As we begin 2002, we all hope for a year that is far, far better in practically all respects than 2001, a year that will be most remembered for the terrorist attacks on U.S. soil on Sept. 11 and a year-long recession.
2001 was also a difficult time for the ink industry as the printing industry suffered the effects of the economic downturn.
As we head into 2002, the economy remains a serious concern. However, there are reasons for optimism.
For one, a forecast done by the National Association of Printing Leadership (NAPL), a summary of which can be found on page 18, predicts that a “meaningful recovery” of between 3.5 to 4.7 percent is anticipated in the printing industry during the second half of 2002.
Any major economic impact can always be seen among the larger companies. However, it is among the smaller ink manufacturers where trends become clearer.
For me, our annual U.S. Ink Directory, which begins on page44,is a great opportunity to understand what is occurring in our industry. By contacting the companies on our list, we are able to better learn how the industry fared in 2001. While the general belief that the industry has declined during the past year is confirmed by anecdotal stories, the U.S. Ink Directory, the only comprehensive U.S. directory of ink companies, shows something else: that the state of the U.S. printing ink industry is stronger than it appears.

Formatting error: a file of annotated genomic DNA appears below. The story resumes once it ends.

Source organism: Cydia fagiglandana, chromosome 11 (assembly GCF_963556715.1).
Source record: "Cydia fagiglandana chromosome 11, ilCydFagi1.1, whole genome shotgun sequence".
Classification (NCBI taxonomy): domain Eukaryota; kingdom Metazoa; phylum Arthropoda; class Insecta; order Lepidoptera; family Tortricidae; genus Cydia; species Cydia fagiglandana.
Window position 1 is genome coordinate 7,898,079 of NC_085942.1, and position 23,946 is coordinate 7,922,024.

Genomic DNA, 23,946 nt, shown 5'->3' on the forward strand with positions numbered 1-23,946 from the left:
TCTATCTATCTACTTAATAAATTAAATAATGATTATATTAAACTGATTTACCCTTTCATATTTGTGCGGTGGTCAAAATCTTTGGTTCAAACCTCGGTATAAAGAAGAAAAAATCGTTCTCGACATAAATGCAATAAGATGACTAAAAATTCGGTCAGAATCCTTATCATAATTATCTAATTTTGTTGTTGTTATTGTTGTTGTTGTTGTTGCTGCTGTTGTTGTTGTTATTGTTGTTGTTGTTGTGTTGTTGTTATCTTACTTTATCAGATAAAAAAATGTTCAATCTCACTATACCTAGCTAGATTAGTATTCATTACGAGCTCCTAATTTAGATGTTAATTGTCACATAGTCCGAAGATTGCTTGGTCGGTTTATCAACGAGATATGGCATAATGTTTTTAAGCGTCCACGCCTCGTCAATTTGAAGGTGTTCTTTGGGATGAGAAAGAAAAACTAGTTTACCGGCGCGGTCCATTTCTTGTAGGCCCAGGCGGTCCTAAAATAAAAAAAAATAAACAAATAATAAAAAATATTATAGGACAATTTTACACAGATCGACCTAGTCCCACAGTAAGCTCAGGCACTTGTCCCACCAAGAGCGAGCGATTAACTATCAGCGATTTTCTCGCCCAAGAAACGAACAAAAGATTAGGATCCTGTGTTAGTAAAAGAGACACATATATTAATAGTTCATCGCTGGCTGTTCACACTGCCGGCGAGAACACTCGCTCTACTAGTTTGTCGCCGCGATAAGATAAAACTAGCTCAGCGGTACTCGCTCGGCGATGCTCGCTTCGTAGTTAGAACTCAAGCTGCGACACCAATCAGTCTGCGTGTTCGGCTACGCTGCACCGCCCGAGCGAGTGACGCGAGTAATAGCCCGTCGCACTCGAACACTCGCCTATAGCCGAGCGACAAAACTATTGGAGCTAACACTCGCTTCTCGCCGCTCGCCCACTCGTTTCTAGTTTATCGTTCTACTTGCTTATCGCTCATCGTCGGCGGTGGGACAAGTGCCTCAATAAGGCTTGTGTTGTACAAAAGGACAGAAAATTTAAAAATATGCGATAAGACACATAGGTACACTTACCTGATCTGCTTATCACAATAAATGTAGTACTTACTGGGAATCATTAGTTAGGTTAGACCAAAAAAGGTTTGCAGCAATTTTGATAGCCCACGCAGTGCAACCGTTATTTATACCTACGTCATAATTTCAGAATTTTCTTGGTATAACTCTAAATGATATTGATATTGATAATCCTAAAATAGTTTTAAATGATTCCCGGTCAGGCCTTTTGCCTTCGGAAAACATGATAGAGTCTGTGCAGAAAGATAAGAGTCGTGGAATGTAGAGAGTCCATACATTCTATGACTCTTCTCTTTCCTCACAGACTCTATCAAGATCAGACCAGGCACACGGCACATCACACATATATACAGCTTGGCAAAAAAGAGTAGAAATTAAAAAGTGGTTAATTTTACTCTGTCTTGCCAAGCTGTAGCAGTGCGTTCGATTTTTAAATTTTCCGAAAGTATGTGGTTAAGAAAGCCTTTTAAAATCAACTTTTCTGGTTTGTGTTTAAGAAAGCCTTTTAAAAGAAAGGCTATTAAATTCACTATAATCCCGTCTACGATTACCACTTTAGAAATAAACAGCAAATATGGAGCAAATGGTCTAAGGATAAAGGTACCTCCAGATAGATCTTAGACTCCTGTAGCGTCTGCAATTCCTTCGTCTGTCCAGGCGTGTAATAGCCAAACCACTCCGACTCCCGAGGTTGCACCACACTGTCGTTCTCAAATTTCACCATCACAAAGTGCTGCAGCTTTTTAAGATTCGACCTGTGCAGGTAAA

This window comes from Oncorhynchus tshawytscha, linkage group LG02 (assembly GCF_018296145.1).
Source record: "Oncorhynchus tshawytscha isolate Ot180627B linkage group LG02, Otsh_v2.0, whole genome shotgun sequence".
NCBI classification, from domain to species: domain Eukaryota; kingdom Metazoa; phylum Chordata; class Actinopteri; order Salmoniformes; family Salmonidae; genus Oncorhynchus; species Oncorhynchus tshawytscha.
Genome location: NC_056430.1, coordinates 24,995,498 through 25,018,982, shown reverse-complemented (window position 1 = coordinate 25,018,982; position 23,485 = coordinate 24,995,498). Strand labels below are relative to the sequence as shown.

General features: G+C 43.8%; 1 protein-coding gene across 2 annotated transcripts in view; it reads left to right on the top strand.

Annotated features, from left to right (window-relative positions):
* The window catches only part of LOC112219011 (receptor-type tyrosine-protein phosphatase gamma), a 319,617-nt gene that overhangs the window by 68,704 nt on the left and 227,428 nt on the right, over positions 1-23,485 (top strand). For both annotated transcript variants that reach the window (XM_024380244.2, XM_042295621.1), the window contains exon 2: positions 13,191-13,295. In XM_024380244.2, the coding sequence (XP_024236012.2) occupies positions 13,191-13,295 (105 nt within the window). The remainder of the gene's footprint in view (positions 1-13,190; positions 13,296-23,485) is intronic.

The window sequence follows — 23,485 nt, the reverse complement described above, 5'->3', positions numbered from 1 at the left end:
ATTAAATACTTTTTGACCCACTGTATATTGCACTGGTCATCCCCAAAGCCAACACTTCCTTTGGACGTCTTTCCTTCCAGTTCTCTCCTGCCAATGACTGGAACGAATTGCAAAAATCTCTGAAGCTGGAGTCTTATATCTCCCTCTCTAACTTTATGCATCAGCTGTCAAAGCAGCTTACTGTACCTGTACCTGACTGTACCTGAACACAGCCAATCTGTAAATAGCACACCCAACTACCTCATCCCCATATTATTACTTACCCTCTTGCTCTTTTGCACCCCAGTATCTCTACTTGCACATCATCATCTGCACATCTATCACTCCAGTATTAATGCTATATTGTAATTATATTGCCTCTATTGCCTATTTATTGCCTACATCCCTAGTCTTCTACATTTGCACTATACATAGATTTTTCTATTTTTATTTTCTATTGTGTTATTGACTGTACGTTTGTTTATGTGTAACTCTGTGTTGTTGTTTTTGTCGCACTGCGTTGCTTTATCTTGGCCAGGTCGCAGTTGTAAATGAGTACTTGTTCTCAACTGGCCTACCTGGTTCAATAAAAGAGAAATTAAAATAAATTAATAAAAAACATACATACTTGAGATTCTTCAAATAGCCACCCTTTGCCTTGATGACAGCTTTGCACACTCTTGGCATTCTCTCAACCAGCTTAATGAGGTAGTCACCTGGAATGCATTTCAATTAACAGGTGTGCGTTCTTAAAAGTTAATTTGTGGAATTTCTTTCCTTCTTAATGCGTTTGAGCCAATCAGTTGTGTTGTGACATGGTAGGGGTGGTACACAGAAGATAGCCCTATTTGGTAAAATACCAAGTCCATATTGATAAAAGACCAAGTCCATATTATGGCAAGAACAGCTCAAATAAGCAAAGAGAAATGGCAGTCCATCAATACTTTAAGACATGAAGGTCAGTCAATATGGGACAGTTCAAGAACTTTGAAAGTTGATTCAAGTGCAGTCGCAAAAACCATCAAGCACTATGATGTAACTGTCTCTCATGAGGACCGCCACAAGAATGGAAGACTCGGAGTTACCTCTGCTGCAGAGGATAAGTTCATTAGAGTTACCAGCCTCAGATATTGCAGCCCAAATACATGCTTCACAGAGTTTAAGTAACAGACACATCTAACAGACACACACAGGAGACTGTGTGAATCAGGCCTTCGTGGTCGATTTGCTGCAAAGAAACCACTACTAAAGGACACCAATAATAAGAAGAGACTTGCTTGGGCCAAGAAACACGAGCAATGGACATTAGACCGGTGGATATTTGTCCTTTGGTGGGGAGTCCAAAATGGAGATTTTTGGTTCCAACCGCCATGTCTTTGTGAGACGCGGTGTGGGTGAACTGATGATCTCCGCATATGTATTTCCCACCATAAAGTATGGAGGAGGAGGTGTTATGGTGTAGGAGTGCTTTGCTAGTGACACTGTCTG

That may seem to be a surprise, but consider this: once again, the number of new ink companies far exceeds the manufacturers that have either been acquired or left the business entirely. There are a number of new companies – particularly in the ink jet field – that are trying their hand at new technologies that hold promise for the future. That is the essence of entrepreneurship.
We also see opportunities in areas such as security inks, where new ideas are shaping the way critical documents are protected. As we report on page 28, “Inks are Key to Security for Documents and Products,” the companies entering this complex field take risks, but the rewards are there for those who have the ability to succeed.
We also see that there is much opportunity for growth outside of the U.S. This month, David Wang, our Chinese correspondent, reports on ChinaCoat 2001 on page 38. Charles Thurston, who is joining Ink World as our Latin American correspondent, discusses the state of the Brazilian printing ink industry on page 42.
The world that we live in offers many challenges, yet it also has many rewards for those who wish to provide products thatemphasize excellence over adequacy, that offer innovation over imitation. That is the message that needs to be heard in all facets of our industry.
Here’s hoping for a much better 2002 for all of us!